John Rutkiewicz - Guest Blogger

Lemberg Guest Blogger. John has more than 30 years of experience as a leader and manager in fields ranging from sales and marketing to customer service, financial services and human resources. Since 1993, he has provided facilitation, training, coaching and leadership-development support to hundreds of leaders, from front-line supervisors to C-suite executives. John is a facilitator and certified coach for Living As A Leader in Brookfield, WI.
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Recent Posts

Leadership Is Simple But Not Easy

Posted by John Rutkiewicz - Guest Blogger on Dec 19, 2017

In my last post, I shared a simple analogy that equates leadership to rowing a row boat. The two oars of a row boat represent the two fundamental dynamics at play in leadership. These two dynamics are people and results.

The idea is simply this: As leaders, we need to be focused on the needs of the people we lead and on the organization’s need for results – at the same time. To lead effectively, we must operate these two elements simultaneously and with equal force, just like oars of a row boat. Otherwise, we go in circles.

While this idea of leadership as a balancing act between people and results sounds simple, let me be clear: Simple is not the same as easy.

There are three reasons this idea can be challenging to put into practice.

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The Two Oars of Leadership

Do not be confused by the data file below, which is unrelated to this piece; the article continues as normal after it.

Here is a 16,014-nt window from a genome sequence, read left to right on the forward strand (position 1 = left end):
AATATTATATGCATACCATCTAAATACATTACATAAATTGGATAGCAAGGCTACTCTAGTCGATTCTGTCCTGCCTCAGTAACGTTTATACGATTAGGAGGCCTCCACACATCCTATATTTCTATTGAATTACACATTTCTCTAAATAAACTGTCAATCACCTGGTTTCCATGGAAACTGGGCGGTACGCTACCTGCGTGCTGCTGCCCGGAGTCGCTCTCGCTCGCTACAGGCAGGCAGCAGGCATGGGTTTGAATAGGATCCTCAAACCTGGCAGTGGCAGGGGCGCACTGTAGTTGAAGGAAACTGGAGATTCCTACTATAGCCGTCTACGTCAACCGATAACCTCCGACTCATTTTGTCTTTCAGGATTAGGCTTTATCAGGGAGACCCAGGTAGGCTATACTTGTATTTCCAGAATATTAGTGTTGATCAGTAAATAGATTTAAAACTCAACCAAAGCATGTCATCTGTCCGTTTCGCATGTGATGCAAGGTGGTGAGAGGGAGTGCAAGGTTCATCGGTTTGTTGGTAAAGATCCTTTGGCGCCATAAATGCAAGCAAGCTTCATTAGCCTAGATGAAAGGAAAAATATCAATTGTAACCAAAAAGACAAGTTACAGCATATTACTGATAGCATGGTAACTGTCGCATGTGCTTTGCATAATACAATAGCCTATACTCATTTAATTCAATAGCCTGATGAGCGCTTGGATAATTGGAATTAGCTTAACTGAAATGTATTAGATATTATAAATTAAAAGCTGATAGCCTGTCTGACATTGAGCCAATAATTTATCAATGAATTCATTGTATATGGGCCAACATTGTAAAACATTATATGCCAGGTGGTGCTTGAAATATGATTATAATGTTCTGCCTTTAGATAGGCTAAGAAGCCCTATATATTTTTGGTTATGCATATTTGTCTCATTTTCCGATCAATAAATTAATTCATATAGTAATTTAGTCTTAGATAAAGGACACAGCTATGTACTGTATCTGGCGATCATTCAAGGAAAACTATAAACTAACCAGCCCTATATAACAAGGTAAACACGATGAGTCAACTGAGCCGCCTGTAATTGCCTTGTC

Posted by John Rutkiewicz - Guest Blogger on Nov 17, 2017

Imagine yourself sitting in a row boat. In each hand, you have an oar that’s anchored to either side of the boat. You pull on the two oars – simultaneously and with equal force – to navigate the water. That’s how you move the boat to your destination.

The same is true when you’re a leader. This analogy of two oars in a row boat is a simple yet accurate metaphor that reflects the two basic dynamics at play whenever you lead. To lead effectively, you must operate these two elements simultaneously and with equal force. Otherwise, you go in circles.

So, what are these two oars of leadership? 

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Are You a Leader Like Mark? Four Practices for Good Leadership.

Posted by John Rutkiewicz - Guest Blogger on Sep 29, 2017

Three decades ago – as a first-time manager at the age of 23 – I had a boss named Mark.

Mark was a good guy to work for and a great model for me in my early days as a leader. Mark held high standards for our operations team. He believed firmly in the importance of clear process and procedure. He believed in solid training to quickly get new folks on board and to help us all continuously improve.

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